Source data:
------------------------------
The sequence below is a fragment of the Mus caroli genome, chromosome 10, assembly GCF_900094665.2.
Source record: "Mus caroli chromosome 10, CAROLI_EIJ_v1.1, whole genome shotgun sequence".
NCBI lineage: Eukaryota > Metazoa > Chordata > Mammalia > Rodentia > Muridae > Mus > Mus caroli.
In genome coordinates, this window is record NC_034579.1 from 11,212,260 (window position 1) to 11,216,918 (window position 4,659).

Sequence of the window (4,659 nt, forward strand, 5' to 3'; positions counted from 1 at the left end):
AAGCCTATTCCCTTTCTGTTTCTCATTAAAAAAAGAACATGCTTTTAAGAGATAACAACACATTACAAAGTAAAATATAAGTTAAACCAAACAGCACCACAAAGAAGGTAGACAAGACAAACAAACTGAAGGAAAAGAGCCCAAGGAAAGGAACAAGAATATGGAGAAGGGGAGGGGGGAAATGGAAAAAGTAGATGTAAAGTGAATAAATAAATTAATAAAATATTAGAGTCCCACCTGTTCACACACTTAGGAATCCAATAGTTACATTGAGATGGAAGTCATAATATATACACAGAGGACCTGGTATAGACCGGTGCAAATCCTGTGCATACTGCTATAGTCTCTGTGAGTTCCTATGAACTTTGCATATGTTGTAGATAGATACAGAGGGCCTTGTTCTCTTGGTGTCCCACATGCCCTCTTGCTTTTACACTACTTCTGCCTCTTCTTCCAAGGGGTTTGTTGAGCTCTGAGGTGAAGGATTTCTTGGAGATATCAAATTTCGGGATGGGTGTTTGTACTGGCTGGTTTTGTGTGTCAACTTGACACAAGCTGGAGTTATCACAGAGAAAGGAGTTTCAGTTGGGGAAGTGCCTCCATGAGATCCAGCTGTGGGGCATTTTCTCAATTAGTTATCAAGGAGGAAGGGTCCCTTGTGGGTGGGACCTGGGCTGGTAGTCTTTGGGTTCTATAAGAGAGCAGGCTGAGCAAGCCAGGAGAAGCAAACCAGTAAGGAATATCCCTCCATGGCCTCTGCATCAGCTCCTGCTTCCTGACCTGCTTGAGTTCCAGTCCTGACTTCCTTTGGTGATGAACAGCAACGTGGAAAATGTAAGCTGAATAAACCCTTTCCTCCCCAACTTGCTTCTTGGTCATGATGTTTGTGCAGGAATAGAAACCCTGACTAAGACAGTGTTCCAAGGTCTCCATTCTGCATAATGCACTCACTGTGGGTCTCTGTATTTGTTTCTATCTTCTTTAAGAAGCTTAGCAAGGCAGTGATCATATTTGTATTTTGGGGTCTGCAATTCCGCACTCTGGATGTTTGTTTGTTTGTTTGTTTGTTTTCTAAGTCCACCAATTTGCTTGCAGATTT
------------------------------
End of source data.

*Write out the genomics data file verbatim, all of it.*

The sequence below is a fragment of the Mus caroli genome, chromosome 10, assembly GCF_900094665.2.
Source record: "Mus caroli chromosome 10, CAROLI_EIJ_v1.1, whole genome shotgun sequence".
NCBI lineage: Eukaryota > Metazoa > Chordata > Mammalia > Rodentia > Muridae > Mus > Mus caroli.
In genome coordinates, this window is record NC_034579.1 from 11,212,260 (window position 1) to 11,216,918 (window position 4,659).

Sequence of the window (4,659 nt, forward strand, 5' to 3'; positions counted from 1 at the left end):
AAGCCTATTCCCTTTCTGTTTCTCATTAAAAAAAGAACATGCTTTTAAGAGATAACAACACATTACAAAGTAAAATATAAGTTAAACCAAACAGCACCACAAAGAAGGTAGACAAGACAAACAAACTGAAGGAAAAGAGCCCAAGGAAAGGAACAAGAATATGGAGAAGGGGAGGGGGGAAATGGAAAAAGTAGATGTAAAGTGAATAAATAAATTAATAAAATATTAGAGTCCCACCTGTTCACACACTTAGGAATCCAATAGTTACATTGAGATGGAAGTCATAATATATACACAGAGGACCTGGTATAGACCGGTGCAAATCCTGTGCATACTGCTATAGTCTCTGTGAGTTCCTATGAACTTTGCATATGTTGTAGATAGATACAGAGGGCCTTGTTCTCTTGGTGTCCCACATGCCCTCTTGCTTTTACACTACTTCTGCCTCTTCTTCCAAGGGGTTTGTTGAGCTCTGAGGTGAAGGATTTCTTGGAGATATCAAATTTCGGGATGGGTGTTTGTACTGGCTGGTTTTGTGTGTCAACTTGACACAAGCTGGAGTTATCACAGAGAAAGGAGTTTCAGTTGGGGAAGTGCCTCCATGAGATCCAGCTGTGGGGCATTTTCTCAATTAGTTATCAAGGAGGAAGGGTCCCTTGTGGGTGGGACCTGGGCTGGTAGTCTTTGGGTTCTATAAGAGAGCAGGCTGAGCAAGCCAGGAGAAGCAAACCAGTAAGGAATATCCCTCCATGGCCTCTGCATCAGCTCCTGCTTCCTGACCTGCTTGAGTTCCAGTCCTGACTTCCTTTGGTGATGAACAGCAACGTGGAAAATGTAAGCTGAATAAACCCTTTCCTCCCCAACTTGCTTCTTGGTCATGATGTTTGTGCAGGAATAGAAACCCTGACTAAGACAGTGTTCCAAGGTCTCCATTCTGCATAATGCACTCACTGTGGGTCTCTGTATTTGTTTCTATCTTCTTTAAGAAGCTTAGCAAGGCAGTGATCATATTTGTATTTTGGGGTCTGCAATTCCGCACTCTGGATGTTTGTTTGTTTGTTTGTTTGTTTTCTAAGTCCACCAATTTGCTTGCAGATTT